Process industries could eliminate waste to the tune of £3bn a year by studying new plants at the planning stage in more depth before they are built, according to new research.
Aimed at improving the productivity of the £90bn UK industry that works with particulate material or powders — substances ranging from powdered metal to sugar — the £3m, four-year research project was undertaken by the universities of Greenwich and Surrey, supported by a consortium of seven major companies and the Engineering and Physical Sciences Research Council (EPSRC).
The project found that industries using powders as raw materials suffered from three main problems: particulate degredation, segregation and caking.
Degredation incurs costs of replacement of raw material stock. Segregation concerns a lack of uniformity of materials in a mixture, causing quality problems. Caking is the phenomenon of powders turning into solid blocks, causing material handling system failures and production bottlenecks.
A major cause of these problems, says the study, was insufficient planning for material storage systems and the handling of that material as it is moved to the production system.The study also found that storage and handling has too often been an afterthought in plant design.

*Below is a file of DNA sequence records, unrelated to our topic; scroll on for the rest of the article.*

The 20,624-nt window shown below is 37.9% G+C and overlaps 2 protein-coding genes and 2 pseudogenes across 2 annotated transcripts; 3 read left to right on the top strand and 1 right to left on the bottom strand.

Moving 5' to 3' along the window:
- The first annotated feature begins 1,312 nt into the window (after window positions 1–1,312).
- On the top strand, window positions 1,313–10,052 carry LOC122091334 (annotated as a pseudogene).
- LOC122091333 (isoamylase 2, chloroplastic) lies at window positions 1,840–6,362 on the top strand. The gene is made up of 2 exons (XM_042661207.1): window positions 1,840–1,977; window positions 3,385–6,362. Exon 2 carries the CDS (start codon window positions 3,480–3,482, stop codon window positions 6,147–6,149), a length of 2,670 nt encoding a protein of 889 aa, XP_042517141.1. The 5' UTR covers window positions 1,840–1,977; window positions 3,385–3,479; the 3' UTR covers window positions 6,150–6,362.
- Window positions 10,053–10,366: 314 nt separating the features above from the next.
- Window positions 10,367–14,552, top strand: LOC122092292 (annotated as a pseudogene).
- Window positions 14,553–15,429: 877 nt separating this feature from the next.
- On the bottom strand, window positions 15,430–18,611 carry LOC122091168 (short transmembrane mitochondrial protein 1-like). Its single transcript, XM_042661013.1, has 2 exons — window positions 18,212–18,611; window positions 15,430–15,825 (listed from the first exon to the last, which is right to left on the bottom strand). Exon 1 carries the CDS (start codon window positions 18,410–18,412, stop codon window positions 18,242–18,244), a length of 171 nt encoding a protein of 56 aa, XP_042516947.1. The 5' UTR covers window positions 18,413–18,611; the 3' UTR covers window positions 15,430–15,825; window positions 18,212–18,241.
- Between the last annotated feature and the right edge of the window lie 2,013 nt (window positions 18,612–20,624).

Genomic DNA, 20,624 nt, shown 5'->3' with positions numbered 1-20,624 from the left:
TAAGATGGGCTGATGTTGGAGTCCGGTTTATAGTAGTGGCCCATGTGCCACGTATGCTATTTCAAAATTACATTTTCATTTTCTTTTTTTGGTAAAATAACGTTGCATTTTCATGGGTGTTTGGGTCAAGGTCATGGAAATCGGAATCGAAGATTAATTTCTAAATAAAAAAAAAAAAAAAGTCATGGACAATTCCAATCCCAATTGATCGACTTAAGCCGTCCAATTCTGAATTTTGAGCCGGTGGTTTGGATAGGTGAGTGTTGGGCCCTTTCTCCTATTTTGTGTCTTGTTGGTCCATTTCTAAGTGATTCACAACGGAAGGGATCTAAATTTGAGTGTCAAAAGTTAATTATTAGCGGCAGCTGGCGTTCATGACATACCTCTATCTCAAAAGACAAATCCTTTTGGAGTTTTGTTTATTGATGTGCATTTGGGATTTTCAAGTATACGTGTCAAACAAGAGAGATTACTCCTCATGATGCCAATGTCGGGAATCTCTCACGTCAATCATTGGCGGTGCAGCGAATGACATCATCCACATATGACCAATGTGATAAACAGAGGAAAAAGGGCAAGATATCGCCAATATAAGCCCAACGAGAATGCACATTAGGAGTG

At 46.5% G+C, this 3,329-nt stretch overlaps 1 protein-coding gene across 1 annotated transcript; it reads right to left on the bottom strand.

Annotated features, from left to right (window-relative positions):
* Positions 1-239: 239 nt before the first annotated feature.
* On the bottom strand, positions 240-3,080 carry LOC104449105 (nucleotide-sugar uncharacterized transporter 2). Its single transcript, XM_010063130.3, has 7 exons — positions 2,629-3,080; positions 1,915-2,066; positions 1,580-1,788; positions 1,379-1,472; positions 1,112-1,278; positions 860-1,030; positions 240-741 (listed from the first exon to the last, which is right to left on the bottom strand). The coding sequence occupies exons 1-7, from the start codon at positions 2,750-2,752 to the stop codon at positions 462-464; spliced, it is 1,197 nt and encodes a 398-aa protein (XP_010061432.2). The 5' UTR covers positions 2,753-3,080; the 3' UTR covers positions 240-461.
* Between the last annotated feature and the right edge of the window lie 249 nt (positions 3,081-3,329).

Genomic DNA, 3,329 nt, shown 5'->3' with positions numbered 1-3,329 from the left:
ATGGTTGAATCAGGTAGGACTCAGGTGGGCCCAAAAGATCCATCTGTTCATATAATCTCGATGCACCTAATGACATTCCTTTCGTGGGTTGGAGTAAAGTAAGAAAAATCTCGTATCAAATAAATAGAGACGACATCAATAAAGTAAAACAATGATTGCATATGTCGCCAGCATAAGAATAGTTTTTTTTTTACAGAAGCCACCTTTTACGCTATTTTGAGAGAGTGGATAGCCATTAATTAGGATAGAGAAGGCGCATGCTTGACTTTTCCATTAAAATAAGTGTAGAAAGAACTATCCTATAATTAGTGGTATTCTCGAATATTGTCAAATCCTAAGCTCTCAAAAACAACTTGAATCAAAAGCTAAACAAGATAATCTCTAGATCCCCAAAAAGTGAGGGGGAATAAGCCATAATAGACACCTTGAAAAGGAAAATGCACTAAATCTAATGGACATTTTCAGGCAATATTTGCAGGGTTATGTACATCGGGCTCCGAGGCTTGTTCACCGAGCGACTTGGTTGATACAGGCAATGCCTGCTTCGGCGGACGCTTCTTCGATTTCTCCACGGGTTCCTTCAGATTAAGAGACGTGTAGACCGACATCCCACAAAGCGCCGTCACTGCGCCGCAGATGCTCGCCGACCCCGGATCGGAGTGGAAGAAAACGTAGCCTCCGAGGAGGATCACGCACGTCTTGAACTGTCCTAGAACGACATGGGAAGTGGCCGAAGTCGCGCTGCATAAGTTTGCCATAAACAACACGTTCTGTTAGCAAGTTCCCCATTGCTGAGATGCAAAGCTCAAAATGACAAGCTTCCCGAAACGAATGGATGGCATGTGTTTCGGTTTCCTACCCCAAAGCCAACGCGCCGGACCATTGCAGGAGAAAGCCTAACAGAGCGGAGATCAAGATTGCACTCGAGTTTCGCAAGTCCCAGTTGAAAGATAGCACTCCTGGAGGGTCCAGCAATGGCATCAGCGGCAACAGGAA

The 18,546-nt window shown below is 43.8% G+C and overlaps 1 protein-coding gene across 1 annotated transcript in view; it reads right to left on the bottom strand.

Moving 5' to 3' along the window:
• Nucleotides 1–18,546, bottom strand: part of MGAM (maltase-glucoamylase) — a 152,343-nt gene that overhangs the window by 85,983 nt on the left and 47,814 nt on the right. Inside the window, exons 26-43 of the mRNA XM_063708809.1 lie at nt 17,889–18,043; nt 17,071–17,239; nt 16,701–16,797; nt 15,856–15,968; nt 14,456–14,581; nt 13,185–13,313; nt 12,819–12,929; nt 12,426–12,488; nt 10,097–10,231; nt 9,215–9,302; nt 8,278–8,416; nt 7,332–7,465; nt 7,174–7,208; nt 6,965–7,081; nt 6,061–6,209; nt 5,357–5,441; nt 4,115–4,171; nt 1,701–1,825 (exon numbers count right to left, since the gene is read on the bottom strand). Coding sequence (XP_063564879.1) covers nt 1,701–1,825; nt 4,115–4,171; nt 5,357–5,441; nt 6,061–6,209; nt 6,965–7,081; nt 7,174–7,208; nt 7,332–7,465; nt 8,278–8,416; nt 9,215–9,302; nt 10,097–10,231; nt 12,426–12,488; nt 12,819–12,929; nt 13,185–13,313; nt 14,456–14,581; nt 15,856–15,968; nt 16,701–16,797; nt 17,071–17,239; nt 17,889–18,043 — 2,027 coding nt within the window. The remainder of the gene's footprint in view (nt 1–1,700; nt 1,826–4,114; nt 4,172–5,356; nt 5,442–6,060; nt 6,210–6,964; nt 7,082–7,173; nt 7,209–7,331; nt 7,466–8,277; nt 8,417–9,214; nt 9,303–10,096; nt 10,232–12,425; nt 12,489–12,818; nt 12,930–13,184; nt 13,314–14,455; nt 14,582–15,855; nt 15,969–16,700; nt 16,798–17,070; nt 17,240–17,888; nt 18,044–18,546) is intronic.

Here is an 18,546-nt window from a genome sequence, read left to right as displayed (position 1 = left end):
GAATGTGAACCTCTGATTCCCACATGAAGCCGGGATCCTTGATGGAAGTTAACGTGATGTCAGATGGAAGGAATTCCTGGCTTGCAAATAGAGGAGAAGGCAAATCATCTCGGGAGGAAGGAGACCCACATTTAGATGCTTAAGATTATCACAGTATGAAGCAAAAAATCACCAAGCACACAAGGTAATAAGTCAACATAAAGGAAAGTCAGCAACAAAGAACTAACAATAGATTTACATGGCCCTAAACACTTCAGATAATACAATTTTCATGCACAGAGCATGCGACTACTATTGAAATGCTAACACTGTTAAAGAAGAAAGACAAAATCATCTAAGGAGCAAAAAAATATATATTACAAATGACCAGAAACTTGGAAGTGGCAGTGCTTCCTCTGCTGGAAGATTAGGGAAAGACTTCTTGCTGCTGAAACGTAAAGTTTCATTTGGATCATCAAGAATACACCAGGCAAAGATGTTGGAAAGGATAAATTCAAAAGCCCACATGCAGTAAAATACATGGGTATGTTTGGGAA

To solve these problems, the research teams are developing methods for analysing, at the planning stage, the production systems before they are built.
Dr Mike Bradley, University of Greenwich project leader, said: ‘I did not realise quite how pervasive and costly this problem was in industry. This project has really brought home the huge cost.
‘Companies too often only realise they have problems when the plant starts operation, so they try to troubleshoot. But they cannot afford to solve the problem and end up with substantial financial losses.’
Bradley does not foresee the need for complex virtual reality systems being used to simulate the plants: he believes the problems can normally be identified by a simple analysis at the planning stage.
The project is receiving half its funding, in cash and services in kind, from the industrial partners, which include SmithKline Beecham, Tate & Lyle, Unilever, Borax Europe, GEI International and Morgan Materials Technology, with the rest coming from the EPSRC.